Juliet, Dallas TX (Feb-2011)
Thanks for your email question. Caladiums are
tropical plants and are typically hurt and
eventually killed when soil temperatures persist
below 50F for long periods of time. Caladiums
come back every year in Florida from I-10
south (I-10 works well for most southern states). We have contacts in Louisiana and the
Houston TX area that report caladiums surviving
some winters. All caladium varieties are not
equally susceptible to cold damage. So the
answer to your question is that your bulbs
probably didn’t survive but it depends on: 1)
What part of TX are you in, 2) in many parts of
the country we experienced record cold this
year, therefore how was it in your area this
year, and 3) which varieties did you grow? If
you plan on leaving them in the ground, mulching
them like you did is the best thing to help them
survive. Digging them in the Fall and storing
them in your house is the best way to assure
We wish you great success with this versatile tropical species.
When is the
best time to plant caladiums?
Determine your USDA Hardiness zone
This list is a general
guideline. If your winter seems to be lingering please wait until
all threat of frost has passed. Planting your caladiums in soil
that is maintaining a temperature of 60°F or higher will ensure that
you have healthy lush caladiums.
How deep and how far apart should I plant specific
Plant your bulbs deep enough to cover
them with about 1 ½ - 2 inches of soil. Plant them with the knobby
side up (these are actually the "eyes"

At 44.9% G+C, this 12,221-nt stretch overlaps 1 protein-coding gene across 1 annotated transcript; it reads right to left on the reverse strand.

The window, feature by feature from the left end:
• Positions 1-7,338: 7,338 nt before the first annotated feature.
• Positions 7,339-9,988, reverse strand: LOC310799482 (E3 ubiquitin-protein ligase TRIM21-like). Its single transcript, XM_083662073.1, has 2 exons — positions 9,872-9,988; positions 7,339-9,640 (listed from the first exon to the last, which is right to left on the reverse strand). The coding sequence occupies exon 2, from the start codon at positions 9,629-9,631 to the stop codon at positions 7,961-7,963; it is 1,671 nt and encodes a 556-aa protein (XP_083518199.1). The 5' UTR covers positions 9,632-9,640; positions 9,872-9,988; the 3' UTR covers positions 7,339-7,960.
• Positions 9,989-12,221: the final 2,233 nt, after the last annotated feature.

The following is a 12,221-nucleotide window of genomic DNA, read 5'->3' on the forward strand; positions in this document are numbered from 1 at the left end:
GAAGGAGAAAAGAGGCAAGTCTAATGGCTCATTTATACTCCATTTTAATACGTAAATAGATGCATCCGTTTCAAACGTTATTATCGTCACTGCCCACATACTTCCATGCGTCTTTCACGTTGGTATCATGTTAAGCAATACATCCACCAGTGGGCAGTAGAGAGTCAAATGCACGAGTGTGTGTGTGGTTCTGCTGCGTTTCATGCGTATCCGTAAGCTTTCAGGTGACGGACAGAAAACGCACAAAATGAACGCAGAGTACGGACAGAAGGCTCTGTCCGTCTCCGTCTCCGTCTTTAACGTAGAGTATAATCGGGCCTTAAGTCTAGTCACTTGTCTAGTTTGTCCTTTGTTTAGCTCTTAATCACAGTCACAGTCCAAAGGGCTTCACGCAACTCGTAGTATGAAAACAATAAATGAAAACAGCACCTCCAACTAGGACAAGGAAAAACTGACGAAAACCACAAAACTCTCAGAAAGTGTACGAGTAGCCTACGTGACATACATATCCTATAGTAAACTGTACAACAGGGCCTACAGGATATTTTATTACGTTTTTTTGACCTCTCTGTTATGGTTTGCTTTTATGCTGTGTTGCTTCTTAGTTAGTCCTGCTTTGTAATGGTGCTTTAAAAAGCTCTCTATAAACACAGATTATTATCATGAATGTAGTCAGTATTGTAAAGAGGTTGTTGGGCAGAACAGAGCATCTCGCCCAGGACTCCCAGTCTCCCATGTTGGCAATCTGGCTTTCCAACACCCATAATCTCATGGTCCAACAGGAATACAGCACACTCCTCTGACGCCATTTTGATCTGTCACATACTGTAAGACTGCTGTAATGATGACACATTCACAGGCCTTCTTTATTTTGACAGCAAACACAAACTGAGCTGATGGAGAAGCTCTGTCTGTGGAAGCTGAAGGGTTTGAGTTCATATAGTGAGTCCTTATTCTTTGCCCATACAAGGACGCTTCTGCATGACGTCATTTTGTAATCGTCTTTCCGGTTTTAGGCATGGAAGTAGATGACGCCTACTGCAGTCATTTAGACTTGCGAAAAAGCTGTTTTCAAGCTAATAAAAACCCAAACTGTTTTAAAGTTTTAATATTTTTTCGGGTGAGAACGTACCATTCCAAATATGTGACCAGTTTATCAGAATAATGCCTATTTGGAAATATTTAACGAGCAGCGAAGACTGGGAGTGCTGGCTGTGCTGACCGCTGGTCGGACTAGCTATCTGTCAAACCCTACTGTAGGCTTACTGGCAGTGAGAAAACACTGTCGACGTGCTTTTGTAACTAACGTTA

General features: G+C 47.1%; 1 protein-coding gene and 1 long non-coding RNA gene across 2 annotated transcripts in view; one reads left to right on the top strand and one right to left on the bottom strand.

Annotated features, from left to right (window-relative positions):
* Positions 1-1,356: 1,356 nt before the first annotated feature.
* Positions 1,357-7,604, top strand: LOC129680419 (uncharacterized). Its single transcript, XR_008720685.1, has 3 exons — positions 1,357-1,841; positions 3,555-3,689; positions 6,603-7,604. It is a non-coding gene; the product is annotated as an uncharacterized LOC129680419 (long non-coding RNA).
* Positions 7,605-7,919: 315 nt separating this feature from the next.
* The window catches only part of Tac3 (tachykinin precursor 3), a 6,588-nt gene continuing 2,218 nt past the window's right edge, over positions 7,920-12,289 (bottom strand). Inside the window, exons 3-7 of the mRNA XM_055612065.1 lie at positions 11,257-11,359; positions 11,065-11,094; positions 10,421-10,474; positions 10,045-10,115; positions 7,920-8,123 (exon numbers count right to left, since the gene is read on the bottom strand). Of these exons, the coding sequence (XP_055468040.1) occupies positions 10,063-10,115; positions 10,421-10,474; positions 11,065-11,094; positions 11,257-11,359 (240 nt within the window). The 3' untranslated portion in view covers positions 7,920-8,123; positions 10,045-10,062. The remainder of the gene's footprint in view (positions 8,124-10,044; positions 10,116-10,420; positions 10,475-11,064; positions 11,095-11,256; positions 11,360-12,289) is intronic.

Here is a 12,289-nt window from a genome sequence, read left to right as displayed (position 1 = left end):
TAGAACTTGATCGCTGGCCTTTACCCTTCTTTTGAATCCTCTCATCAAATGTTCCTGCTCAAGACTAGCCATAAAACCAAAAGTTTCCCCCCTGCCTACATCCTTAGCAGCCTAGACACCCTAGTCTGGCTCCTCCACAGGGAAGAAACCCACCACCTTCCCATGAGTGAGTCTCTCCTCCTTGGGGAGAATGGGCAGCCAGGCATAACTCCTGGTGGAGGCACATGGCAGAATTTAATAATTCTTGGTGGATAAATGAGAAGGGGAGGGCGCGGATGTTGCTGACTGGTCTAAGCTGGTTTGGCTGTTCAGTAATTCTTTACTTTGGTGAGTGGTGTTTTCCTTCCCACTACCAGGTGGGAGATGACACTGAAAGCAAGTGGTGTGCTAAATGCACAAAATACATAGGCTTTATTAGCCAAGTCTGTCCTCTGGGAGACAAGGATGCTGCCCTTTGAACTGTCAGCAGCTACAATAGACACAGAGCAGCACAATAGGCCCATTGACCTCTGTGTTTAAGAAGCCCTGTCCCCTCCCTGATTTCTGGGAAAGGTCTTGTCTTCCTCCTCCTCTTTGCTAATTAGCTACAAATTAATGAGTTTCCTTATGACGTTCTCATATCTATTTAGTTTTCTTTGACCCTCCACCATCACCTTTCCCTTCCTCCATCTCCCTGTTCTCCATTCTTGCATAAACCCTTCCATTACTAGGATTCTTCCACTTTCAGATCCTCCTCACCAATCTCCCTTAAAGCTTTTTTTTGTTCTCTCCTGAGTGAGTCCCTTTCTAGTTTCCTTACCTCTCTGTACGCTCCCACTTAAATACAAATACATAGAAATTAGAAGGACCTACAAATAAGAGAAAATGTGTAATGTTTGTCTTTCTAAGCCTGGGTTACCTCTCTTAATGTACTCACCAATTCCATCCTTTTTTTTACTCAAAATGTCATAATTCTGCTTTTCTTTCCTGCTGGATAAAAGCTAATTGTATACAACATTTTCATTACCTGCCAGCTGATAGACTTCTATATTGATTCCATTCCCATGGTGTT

or growing points. Plant your bulbs
3-4 X their width. Example: A 2 inch wide bulb
should be planted 6-8 inches apart.
should I water?
frequently and keep the soil moist, but not soggy. For indoor
potted plants make sure to
discard any excess water from the drainage
dish after watering.
How often should I fertilize?
For best result fertilize every four to six weeks
with a light application of 6-6-6 fertilizer. For household potted
plants a liquid fertilizer for house plants is recommended.
What bulb size should I order? What’s the advantage
over larger bulbs?
bulbs are available in various sizes. As a general rule the larger
bulbs produce more leaves. Planting smaller bulbs in a cluster will
give the same effect as a larger bulb.
Can I plant caladiums in pots and put them in
Yes you can use caladiums as potted plants for the
house/patio/and porch. They work great in combination patio
planters. It’s important that your plant be placed in a draft free
spot where it receives indirect light. Caladiums like it bright.
Keep soil moist and discard
water from the drainage dish after watering.
What are the most Sun Tolerant Varieties? Will they
still grow well in the shade?
leaf varieties as a group are more sun tolerant than fancy leaf
varieties. However all caladiums grow well in partial shade.
Please check specific varieties for sun tolerance at
How and when should I store my bulbs each year?
When the temperature goes below 60° F and stays there
you need to harvest the bulbs for storage.
Dig up the bulbs, cut foliage off 1 inch above the
bulb. Clean off excess dirt and allow roots to air dry for one to
two weeks in open trays. Layer the bulbs in layers of newspaper or
slightly moist sphagnum inside a cardboard box with proper air
circulation. Make sure the bulbs are
placed in a dry location that maintains a temperature of no less
than 55° F.
Which caladiums will be taller/shorter or better
As a general rule the Fancy varieties are usually
taller. The Strap varieties make excellent border plants in front
of the Fancy varieties to give a two dimension look or tier affect.
Once I order online when will my bulbs be shipped?
shipping at the end of February. The
weather and zones dictate when we ship the bulbs for all zones. It
is very important that shipped bulbs are maintained at 60° F.
Freezing bulbs during shipping results in very poor growth, if any.
When will my credit card be charged?
The day that your order is shipped your credit card
will be charged. This will allow you to order early and assure
that you get your favorites before they are sold out. Particularly
true of new varieties.